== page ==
85 Years Of Golden Glamour

by Kashif Masood | 23:11 in , , |

85 Years Of Golden Glamour

In honor of the awards' 85th year, a rare glimpse at some of the greatest style moments in Oscar fashion history. 

Jennifer Hudson, in 2011
In 2011, after having lost 80 pounds, Hudson flaunted her newly svelte figure in a bright tangerine gown by Versace. "As soon as I walked in the door," said Hudson, "I was like, that's my dress, and I knew it. They tried to put me in other things, and I said 'No, that's my dress.' And I was right."

Beyonce, in 2009
This black and gold floral-patterned fishtail dress from Beyoncé's own House of Dereon line, hugged the singer's famous curves. Beyoncé performed a musical number with Hugh Jackman at that night's ceremony.

Anne Hathaway, in 2009
By 2009, Hathaway had already come a long way since her Princess Diaries days. But her Oscar nomination (for Best Actress in Rachel Getting Married) and subsequently stunning red-carpet look (a strapless, paillette-covered Armani Privé gown and jewelry by Cartier) ensured her status as an A-list glam goddess.

Halle Berry, in 2002
On the night Berry made history by becoming the first African-American woman to win a Best Actress Oscar, she also made an unforgettable fashion statement. The Monsters Ball star was resplendent in an Elie Saab gown with a crimson satin skirt and embroidered flowers and vines.

Julia Roberts, in 2001
At the Academy Awards in 2001, Roberts didn't just pick up her first Oscar (for Erin Brockovich)-she also ushered in a new era of fashion&mdsah;that of celebrities wearing vintage couture on the red carpet. Roberts's black 1982 Valentino gown with white ribbons and piping had a timeless beauty that would've looked fabulous in any decade. Valentino has said that seeing Roberts in the dress was a highlight of his career.

Björk, in 2001
Eccentric Icelandic songstress Björk arrived at the 2001 Oscars in an outfit that ruffled a few feathers: the now infamous swan dress designed by Marjan Pejoski. Björk, who was nominated that year for Best Original Song for "I've Seen It All," explained that she had also "brought six ostrich eggs with me, and I was dropping them carefully on the red carpet. But other people's bodyguards kept picking them up and saying in their thick American accents, 'Scuse me, ma'am, you dropped this.'"

Gwyneth Paltrow, in 1999
In one of the modern-day Oscars's most iconic fashion moments, Gwyneth Paltrow accepted her Best Actress award for Shakespeare in Love in a pink taffeta Ralph Lauren ballgown.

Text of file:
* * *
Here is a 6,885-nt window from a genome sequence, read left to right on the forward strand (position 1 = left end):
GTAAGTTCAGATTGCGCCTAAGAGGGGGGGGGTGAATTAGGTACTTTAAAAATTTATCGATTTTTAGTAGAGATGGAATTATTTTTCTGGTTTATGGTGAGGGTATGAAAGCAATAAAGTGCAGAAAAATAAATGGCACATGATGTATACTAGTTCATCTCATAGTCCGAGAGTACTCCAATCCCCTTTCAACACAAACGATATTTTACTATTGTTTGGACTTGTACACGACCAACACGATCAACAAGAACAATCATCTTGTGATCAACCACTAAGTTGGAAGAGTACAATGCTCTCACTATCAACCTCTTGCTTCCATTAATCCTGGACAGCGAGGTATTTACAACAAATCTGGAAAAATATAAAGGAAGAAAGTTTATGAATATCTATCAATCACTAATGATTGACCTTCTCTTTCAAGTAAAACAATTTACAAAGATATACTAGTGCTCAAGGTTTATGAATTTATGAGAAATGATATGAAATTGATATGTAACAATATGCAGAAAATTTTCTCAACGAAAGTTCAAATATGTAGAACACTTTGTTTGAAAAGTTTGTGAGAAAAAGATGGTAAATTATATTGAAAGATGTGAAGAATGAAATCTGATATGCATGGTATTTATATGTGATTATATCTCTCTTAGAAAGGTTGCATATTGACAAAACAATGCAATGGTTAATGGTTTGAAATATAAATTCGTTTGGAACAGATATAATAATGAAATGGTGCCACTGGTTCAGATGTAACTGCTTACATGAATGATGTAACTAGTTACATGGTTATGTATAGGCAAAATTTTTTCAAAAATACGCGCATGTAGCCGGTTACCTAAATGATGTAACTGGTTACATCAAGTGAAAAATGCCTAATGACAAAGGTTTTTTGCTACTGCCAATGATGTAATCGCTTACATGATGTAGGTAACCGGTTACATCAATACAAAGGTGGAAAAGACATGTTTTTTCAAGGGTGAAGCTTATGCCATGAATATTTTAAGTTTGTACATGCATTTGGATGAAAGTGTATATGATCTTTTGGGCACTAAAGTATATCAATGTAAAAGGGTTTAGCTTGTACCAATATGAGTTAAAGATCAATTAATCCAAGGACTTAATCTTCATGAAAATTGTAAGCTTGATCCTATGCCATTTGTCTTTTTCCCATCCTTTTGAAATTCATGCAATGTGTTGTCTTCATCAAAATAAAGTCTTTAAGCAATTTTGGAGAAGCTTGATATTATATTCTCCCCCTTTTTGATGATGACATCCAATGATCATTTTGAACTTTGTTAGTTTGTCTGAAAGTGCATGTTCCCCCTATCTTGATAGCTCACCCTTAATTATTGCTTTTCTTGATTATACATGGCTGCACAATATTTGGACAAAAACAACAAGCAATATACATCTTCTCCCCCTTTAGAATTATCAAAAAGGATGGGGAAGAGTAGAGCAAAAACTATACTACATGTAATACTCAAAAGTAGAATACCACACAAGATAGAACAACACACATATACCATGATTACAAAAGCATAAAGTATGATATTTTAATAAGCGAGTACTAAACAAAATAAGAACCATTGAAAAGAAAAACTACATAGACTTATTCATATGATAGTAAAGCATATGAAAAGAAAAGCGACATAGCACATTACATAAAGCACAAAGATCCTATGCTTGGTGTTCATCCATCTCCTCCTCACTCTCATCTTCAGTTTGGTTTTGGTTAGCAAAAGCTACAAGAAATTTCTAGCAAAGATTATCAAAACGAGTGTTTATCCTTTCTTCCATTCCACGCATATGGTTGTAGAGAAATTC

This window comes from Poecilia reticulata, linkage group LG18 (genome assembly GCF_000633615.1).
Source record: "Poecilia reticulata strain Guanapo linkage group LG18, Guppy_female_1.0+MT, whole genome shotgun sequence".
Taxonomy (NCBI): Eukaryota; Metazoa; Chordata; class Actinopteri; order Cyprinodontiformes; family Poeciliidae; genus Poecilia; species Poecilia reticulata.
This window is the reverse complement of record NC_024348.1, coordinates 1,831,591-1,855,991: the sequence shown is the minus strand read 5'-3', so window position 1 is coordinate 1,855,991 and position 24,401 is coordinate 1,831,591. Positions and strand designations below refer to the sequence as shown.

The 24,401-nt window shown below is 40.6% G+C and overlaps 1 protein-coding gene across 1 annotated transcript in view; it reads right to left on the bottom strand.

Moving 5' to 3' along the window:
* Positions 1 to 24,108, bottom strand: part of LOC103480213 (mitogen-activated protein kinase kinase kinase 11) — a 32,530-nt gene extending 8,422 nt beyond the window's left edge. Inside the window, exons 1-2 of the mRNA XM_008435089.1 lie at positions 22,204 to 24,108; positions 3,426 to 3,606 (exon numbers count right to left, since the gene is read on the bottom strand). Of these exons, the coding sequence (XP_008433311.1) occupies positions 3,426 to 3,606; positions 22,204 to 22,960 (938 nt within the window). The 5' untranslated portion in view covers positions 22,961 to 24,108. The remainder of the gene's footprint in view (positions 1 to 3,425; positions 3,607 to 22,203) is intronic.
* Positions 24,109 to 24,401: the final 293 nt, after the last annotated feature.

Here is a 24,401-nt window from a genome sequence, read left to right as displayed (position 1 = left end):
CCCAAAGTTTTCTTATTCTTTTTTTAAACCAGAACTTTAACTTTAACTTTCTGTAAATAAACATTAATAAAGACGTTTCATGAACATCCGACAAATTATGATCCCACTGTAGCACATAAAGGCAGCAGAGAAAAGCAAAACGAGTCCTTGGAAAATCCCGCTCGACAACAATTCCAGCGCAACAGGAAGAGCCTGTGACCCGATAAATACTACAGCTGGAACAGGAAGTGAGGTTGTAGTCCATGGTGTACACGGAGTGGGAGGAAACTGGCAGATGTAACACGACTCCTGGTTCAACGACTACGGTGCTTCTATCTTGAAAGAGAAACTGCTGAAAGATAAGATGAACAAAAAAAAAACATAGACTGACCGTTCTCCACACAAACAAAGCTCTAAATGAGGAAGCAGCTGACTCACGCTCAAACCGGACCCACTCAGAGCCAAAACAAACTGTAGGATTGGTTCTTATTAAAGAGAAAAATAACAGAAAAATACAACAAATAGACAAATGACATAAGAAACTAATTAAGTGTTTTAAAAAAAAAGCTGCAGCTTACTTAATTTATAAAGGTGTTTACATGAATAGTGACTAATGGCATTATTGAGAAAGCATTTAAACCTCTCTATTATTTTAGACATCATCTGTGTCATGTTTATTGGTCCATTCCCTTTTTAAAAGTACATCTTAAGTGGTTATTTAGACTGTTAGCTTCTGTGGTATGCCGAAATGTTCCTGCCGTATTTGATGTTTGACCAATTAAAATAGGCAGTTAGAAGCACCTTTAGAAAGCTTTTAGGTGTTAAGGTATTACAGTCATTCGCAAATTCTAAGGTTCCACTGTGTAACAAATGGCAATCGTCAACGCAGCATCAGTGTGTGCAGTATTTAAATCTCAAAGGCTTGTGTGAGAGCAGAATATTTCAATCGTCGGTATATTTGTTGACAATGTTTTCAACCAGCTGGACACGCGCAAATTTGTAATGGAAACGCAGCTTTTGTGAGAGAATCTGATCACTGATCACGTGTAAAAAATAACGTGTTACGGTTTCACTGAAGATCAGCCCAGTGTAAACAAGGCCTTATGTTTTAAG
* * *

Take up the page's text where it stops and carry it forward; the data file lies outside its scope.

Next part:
Nicole Kidman, in 1997
Although she'd often played it safe with her earlier red-carpet looks, Kidman took somewhat of a fashion risk at the 1997 Oscars-and it paid off. Her stunning acid green Christian Dior gown known as "Absinthe" featured a high slit and Asian-inspired embroidery, and helped cement the formerly style-challenged Kidman (remember her in the early '90s?) as a new icon of couture.

Kim Basinger, in 1990
Basinger designed the dress she wore to the 1990 Oscars- bizarre getup featuring part of a jacket, one satin opera glove, and a poufy ball skirt. Unfortunately, the look was more "huh?" than haute.

Cher, in 1986
When presenting the Best Supporting Actor award in 1986, Cher wore one of the most provocative Oscar outfits of all time: a midriff-bearing Bob Mackie getup featuring a beaded loincloth, a black cashmere cape, and a mohawk-style headpiece made of hundreds of rooster feathers (Cher had to sit on the floor of the limo on her way to the ceremony so as not to damage it). She is, said Mackie, "an original."

Elizabeth Taylor, in 1970
One of Taylor's most iconic fashion moments, this violet-colored chiffon dress, designed by Edith Head, matched the actress's mesmerizing violet eyes. The look was completed with violet eyeshadow, and Taylor's own 69-carat diamond necklace, a gift from her husband Richard Burton, who was nominated that year for Best Actor for his work in Anne of The Thousand Days (Taylor was not nominated that year).

Grace Kelly, in 1955
In the '50s, when leading ladies attended glitzy events like the Oscars, they tended to be dressed by studio costume designers-and there has been no studio costume designer more legendary than Edith Head. Head, who received a staggering 35 Oscar nominations and 8 wins for her work over the course of her career, designed the ice-blue, French silk gown that Grace Kelly wore to the Oscars in 1955, at which she won Best Actress for her work in The Country Girl.
Audrey Hepburn, in 1954
Hepburn accepted her Best Actress statue (for Roman Holiday) wearing a delicate floral-patterned belted dress by Hubert de Givenchy featuring the boat-neck style Hepburn favored. Hepburn was Givenchy's muse-and this dress was a perfect example of the designer's ability to craft clothes that reflected the gamine actress's unique blend of sophistication and sweetness. 

Bette Davis, in 1939
Davis went glam for the '39 awards ceremony (at which she won Best Actress for Jezebel), donning an elegant black tulle dress with an attention-grabbing gossamer collar resembling a wreath of white feathers. 

Janet Gaynor, in 1929
Janet Gaynor, winner of the Best Actress award at the first-ever Academy Awards, wore an off-the-rack knit dress with a Peter Pan collar to the ceremony. The dress likely came from a children's clothing store-since Gaynor stood five feet tall and weighed less than 100 pounds, it was difficult for her to find clothes that fit.